The Catalan question, in spite of its own clear peculiarities, forms part of the wider political and institutional crisis experienced in Europe and beyond. On 1 October 2017 the Catalan government held a referendum on independence, which the Spanish state deems illegal and did its best to quash. The current tensions in this northern region of 7.5 million people have cast doubt on the very existence of the Spanish nation-state. If Spain were to lose one-fifth of its economy (Catalonia is a rich region), it would have serious knock-on effects for the European Union. With Brexit on the horizon, the country has risen in importance for the EU. French and German banks, meanwhile, have major stakes in the Spanish economy.
An abrupt secession of Catalonia would call the apparent inviolability of established national frontiers into question, and give a shot in the arm to breakaway movements in Flanders, Corsica and Scotland. These implications explain in part why the EU institutions have been so reluctant to publicly criticise the current Spanish government, even after Spanish police injured over 800 in their heavy-handed response to Catalonia’s referendum.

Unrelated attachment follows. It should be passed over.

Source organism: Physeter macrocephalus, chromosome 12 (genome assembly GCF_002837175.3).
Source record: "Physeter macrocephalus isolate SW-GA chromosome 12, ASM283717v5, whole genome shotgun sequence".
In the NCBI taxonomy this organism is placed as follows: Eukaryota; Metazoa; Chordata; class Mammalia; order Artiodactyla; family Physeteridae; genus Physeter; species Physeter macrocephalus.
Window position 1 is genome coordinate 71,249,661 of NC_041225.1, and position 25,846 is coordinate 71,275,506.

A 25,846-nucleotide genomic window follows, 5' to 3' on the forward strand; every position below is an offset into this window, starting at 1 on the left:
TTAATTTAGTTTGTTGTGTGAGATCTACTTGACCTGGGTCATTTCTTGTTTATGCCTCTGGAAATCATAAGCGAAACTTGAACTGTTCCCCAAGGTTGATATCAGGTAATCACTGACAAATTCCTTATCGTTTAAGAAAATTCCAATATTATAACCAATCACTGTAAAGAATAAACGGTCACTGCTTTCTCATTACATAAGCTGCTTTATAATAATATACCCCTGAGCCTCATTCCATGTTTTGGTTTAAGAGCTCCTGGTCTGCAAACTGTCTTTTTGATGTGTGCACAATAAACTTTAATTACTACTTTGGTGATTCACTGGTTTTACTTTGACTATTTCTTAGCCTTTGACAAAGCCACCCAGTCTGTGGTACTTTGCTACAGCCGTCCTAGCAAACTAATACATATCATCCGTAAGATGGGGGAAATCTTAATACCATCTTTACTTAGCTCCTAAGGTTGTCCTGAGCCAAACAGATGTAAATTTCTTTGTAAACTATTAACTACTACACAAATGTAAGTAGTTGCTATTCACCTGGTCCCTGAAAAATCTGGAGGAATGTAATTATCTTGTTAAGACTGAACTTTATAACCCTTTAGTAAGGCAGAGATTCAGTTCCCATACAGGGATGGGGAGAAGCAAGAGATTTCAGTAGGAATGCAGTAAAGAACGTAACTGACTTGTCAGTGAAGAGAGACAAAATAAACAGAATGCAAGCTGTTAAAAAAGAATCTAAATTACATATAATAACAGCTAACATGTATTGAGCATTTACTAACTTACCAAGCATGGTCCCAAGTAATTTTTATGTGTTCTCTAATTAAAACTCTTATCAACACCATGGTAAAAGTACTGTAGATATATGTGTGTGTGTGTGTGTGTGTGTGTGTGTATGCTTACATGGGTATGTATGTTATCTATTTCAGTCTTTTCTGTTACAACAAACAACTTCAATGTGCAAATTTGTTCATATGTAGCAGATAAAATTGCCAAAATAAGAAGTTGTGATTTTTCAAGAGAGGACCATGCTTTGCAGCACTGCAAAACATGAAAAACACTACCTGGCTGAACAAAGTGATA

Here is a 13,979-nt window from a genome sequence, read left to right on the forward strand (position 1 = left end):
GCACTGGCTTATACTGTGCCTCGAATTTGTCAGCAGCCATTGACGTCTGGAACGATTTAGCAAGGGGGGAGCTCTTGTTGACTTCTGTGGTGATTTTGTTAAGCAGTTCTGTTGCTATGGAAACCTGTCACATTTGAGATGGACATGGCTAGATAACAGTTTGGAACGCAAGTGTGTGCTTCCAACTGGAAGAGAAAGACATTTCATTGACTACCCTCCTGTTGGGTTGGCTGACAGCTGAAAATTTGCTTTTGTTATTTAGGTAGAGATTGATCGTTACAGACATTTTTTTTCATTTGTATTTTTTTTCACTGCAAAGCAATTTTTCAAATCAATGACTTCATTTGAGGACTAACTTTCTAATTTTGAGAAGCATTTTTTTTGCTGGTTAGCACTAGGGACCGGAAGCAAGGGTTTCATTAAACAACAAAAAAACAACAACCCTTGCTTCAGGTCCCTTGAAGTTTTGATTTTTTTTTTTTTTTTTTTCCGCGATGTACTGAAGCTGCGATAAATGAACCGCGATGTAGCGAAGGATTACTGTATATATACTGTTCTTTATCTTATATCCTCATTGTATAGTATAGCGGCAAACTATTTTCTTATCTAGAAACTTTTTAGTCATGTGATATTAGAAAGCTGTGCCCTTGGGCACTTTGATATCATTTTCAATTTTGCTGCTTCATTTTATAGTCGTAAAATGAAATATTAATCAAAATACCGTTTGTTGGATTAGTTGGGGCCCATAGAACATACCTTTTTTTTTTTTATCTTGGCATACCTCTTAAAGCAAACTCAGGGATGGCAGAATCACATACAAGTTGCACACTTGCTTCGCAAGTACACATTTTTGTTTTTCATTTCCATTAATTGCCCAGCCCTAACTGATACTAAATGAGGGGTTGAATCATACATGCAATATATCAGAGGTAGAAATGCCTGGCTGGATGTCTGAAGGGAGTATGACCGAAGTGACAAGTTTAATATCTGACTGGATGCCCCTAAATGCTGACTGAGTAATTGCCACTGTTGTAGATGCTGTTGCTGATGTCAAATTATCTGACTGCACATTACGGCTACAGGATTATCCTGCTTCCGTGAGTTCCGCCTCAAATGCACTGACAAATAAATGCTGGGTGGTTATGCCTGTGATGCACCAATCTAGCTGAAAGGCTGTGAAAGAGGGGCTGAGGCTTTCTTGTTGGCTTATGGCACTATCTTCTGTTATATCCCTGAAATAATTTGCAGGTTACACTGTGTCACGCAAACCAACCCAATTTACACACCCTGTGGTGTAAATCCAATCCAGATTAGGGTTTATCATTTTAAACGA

In the mid to late seventies, Spain embarked on a political experiment of a new system of semi-federalism, the autonomous system of regional government, to address the problems posed by the legacy of repression of its historic nations. The regime of General Francisco Franco, who ruled Spain as a dictatorship from 1939 until his death in 1975, had sought to crush Basque and Catalan nationalism by political persecution. Yet Basque, Catalan and other identities emerged enhanced by the time the regime ended. For a few years, the close link between Franco’s rule and the Spanish nationalism he espoused kept any renewed nationalist instincts at bay. Spain’s political priority was to join the EU and modernise. However, Spanish nationalism re-emerged in the 1990s, determined to halt the ongoing process of concessions to the regions.